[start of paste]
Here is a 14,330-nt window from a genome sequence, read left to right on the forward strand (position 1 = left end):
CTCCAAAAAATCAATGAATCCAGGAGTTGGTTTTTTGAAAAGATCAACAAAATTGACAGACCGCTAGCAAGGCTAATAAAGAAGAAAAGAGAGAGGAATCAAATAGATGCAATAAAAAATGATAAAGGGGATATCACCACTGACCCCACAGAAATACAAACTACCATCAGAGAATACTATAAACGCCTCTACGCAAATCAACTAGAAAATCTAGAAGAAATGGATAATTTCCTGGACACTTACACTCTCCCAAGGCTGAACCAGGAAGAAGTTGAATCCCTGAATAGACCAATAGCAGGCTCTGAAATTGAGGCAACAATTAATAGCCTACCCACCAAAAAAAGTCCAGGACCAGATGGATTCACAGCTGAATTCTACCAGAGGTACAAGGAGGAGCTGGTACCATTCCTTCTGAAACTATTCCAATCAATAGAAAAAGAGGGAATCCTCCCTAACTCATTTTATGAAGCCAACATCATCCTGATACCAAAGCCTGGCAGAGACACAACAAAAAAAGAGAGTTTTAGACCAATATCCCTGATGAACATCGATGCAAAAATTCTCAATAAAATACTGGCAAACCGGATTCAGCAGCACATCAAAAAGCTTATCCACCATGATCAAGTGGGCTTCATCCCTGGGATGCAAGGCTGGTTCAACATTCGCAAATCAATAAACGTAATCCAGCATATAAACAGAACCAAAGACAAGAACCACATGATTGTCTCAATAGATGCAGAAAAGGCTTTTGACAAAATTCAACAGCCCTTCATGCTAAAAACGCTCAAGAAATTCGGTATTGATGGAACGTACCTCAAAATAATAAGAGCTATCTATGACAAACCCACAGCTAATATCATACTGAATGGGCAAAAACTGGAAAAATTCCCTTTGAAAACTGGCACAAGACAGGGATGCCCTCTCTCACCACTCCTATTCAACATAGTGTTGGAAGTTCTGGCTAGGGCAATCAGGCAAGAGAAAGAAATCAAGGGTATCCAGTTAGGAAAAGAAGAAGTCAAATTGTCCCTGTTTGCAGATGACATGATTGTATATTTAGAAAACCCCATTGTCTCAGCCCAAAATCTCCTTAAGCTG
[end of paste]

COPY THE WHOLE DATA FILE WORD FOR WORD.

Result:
Here is a 14,330-nt window from a genome sequence, read left to right on the forward strand (position 1 = left end):
CTCCAAAAAATCAATGAATCCAGGAGTTGGTTTTTTGAAAAGATCAACAAAATTGACAGACCGCTAGCAAGGCTAATAAAGAAGAAAAGAGAGAGGAATCAAATAGATGCAATAAAAAATGATAAAGGGGATATCACCACTGACCCCACAGAAATACAAACTACCATCAGAGAATACTATAAACGCCTCTACGCAAATCAACTAGAAAATCTAGAAGAAATGGATAATTTCCTGGACACTTACACTCTCCCAAGGCTGAACCAGGAAGAAGTTGAATCCCTGAATAGACCAATAGCAGGCTCTGAAATTGAGGCAACAATTAATAGCCTACCCACCAAAAAAAGTCCAGGACCAGATGGATTCACAGCTGAATTCTACCAGAGGTACAAGGAGGAGCTGGTACCATTCCTTCTGAAACTATTCCAATCAATAGAAAAAGAGGGAATCCTCCCTAACTCATTTTATGAAGCCAACATCATCCTGATACCAAAGCCTGGCAGAGACACAACAAAAAAAGAGAGTTTTAGACCAATATCCCTGATGAACATCGATGCAAAAATTCTCAATAAAATACTGGCAAACCGGATTCAGCAGCACATCAAAAAGCTTATCCACCATGATCAAGTGGGCTTCATCCCTGGGATGCAAGGCTGGTTCAACATTCGCAAATCAATAAACGTAATCCAGCATATAAACAGAACCAAAGACAAGAACCACATGATTGTCTCAATAGATGCAGAAAAGGCTTTTGACAAAATTCAACAGCCCTTCATGCTAAAAACGCTCAAGAAATTCGGTATTGATGGAACGTACCTCAAAATAATAAGAGCTATCTATGACAAACCCACAGCTAATATCATACTGAATGGGCAAAAACTGGAAAAATTCCCTTTGAAAACTGGCACAAGACAGGGATGCCCTCTCTCACCACTCCTATTCAACATAGTGTTGGAAGTTCTGGCTAGGGCAATCAGGCAAGAGAAAGAAATCAAGGGTATCCAGTTAGGAAAAGAAGAAGTCAAATTGTCCCTGTTTGCAGATGACATGATTGTATATTTAGAAAACCCCATTGTCTCAGCCCAAAATCTCCTTAAGCTG